Greed is not good.
That was the theme of the day as Manhattan federal prosecutors began summations in the 4 1/2-month trial of five former Bernie Madoff aides by accusing them of telling an "avalanche" of lies to fool regulators and investors in return for millions in compensation.
"Greed," prosecutor John Zach told jurors Tuesday in a closing expected to continue Wednesday. "It's a tried-and-true reason why people participate in fraud. And the perks, the rewards of participating in this fraud were huge."
The five ex-aides -- including Madoff secretary Annette Bongiorno of Manhasset and computer programmer Jerome O'Hara of Malverne -- sat quietly as Zach showed pictures of each on monitors and denounced them one-by-one for their "crucial" role enabling the $20 billion Ponzi scheme.
Bongiorno, he said, effectively managed the investment advisory business, making up phony trades and positions on hundreds of customer statements to make them think they had nonexistent wealth, and altering old statements when audits loomed.
Trades were recorded on holidays, at levels above the volume and outside the trading range on the date they were purportedly made, Zach said. "They were just making things up out of thin air and throwing them on the statements," he argued.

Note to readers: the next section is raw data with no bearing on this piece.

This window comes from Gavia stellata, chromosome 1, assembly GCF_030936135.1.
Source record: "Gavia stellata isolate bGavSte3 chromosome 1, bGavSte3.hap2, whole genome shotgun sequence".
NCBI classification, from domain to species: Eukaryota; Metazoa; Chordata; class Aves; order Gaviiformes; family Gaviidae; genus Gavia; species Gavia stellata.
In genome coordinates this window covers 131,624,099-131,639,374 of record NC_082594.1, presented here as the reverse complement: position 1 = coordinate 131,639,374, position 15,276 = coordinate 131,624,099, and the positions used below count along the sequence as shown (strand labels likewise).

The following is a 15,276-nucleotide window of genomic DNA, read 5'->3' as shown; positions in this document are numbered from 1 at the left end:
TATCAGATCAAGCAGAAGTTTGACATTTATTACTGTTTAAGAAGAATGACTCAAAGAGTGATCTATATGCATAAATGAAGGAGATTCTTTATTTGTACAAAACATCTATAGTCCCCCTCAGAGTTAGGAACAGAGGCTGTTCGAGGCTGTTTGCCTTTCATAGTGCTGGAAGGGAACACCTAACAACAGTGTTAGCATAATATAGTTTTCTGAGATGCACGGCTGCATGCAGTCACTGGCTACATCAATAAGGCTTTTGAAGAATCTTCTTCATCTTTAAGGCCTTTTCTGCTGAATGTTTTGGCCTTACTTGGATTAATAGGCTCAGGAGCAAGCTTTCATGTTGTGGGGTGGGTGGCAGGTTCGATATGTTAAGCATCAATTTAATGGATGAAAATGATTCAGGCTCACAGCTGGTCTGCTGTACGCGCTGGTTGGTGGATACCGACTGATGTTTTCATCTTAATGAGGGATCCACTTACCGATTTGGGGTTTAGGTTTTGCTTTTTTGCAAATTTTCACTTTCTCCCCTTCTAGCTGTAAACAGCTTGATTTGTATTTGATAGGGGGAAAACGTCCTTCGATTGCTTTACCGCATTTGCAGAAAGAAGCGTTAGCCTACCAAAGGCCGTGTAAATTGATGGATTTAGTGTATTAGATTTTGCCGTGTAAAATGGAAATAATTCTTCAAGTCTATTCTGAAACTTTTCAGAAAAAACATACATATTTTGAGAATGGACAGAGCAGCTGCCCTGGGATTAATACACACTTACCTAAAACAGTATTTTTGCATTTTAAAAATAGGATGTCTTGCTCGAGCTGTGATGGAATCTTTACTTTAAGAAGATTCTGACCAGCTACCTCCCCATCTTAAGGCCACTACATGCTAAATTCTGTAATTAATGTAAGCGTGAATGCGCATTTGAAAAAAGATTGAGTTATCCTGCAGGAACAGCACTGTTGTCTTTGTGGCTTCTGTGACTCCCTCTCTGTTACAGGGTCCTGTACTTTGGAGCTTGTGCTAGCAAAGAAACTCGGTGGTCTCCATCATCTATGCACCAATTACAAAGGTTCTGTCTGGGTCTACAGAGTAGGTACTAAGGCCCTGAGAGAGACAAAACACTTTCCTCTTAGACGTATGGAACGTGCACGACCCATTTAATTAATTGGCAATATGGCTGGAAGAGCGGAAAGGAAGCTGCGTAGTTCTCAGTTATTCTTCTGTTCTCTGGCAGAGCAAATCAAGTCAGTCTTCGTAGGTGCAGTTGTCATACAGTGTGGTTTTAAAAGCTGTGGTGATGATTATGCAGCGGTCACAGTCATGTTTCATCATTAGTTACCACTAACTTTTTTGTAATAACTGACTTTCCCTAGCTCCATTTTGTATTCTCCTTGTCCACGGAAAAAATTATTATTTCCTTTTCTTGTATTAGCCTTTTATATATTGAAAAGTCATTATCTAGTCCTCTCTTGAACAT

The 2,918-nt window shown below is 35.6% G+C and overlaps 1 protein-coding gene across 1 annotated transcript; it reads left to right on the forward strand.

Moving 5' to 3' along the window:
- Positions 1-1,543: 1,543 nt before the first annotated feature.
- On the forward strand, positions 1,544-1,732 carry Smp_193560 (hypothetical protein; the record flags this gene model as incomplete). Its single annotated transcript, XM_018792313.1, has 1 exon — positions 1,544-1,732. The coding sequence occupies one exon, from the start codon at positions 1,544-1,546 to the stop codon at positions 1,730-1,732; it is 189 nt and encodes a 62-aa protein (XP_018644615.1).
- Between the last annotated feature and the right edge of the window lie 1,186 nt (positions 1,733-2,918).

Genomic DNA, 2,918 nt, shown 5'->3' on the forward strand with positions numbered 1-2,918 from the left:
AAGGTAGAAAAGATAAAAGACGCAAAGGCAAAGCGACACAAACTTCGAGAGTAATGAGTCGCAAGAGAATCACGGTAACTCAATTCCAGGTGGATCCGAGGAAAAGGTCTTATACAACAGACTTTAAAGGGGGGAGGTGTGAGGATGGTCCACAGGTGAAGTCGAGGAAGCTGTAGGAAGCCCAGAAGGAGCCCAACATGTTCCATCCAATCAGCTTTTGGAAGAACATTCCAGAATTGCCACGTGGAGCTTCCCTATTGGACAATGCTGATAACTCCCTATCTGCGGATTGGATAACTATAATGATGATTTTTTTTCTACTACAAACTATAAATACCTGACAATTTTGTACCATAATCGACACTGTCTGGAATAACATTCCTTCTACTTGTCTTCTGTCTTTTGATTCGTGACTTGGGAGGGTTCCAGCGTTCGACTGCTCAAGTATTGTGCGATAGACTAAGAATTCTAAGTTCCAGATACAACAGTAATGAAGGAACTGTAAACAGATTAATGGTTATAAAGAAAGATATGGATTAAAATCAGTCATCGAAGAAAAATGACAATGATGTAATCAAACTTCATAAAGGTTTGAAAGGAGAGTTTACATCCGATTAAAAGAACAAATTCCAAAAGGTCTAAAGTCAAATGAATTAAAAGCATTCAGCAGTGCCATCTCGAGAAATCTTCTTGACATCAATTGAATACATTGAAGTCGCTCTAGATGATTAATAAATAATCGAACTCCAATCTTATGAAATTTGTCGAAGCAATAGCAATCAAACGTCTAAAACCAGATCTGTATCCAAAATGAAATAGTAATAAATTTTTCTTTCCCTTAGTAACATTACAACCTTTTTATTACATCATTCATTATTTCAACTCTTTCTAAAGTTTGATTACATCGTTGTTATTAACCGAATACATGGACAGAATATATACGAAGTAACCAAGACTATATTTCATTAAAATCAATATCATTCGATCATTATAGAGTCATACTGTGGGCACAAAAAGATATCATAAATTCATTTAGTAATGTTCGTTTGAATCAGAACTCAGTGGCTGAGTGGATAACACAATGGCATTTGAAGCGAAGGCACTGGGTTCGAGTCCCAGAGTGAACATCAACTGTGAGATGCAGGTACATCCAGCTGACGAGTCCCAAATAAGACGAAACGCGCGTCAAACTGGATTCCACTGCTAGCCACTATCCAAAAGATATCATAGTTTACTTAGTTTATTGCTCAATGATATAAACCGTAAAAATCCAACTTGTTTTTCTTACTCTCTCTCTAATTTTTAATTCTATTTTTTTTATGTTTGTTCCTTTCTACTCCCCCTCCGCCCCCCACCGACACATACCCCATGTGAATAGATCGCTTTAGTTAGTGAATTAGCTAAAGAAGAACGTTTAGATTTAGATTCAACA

The prosecutor said Bongiorno, who testified she was clueless about the fraud, was not credible, and mocked her claim that she didn't "splurge" on big things before admitting on cross-examination that she owned a Bentley and two Mercedes vehicles.
"The motive was making a lot of money," Zach said. "You commit the crimes, you make the money, and Ms. Bongiorno made $18 million working at Madoff Securities."
Former account manager Joann Crupi and director of operations Dan Bonventre were critical to the scheme because they had responsibility for the Chase account used for investor deposits, Zach said.
They saw the scheme unfolding, but kept the account off the books, Zach argued. "It was at the beating heart of the fraud," he said. "Customer money came in, customer money went out, but no stocks were purchased."
O'Hara and fellow programmer George Perez, Zach said, wrote software that used random number programs to spit out reports about the fictional trades, and both got raises when they confronted Madoff with suspicions about his activities.
"They essentially were the oil that made the fraud work," he said. "They were doing all the paperwork that would be used to deceive people."
At trial, prosecutors called as witnesses six former Madoff workers -- including Madoff lieutenant Frank DiPascali -- who have pleaded guilty to testify against their ex-colleagues. Defense lawyers contend those witnesses lied to get leniency.
Zach did not address the witnesses' credibility or respond to the defendants' core argument -- that they lacked sophistication and were fooled by Madoff into believing everything was OK, just as he fooled regulators and auditors.
Closing arguments by both sides are expected to extend into next week.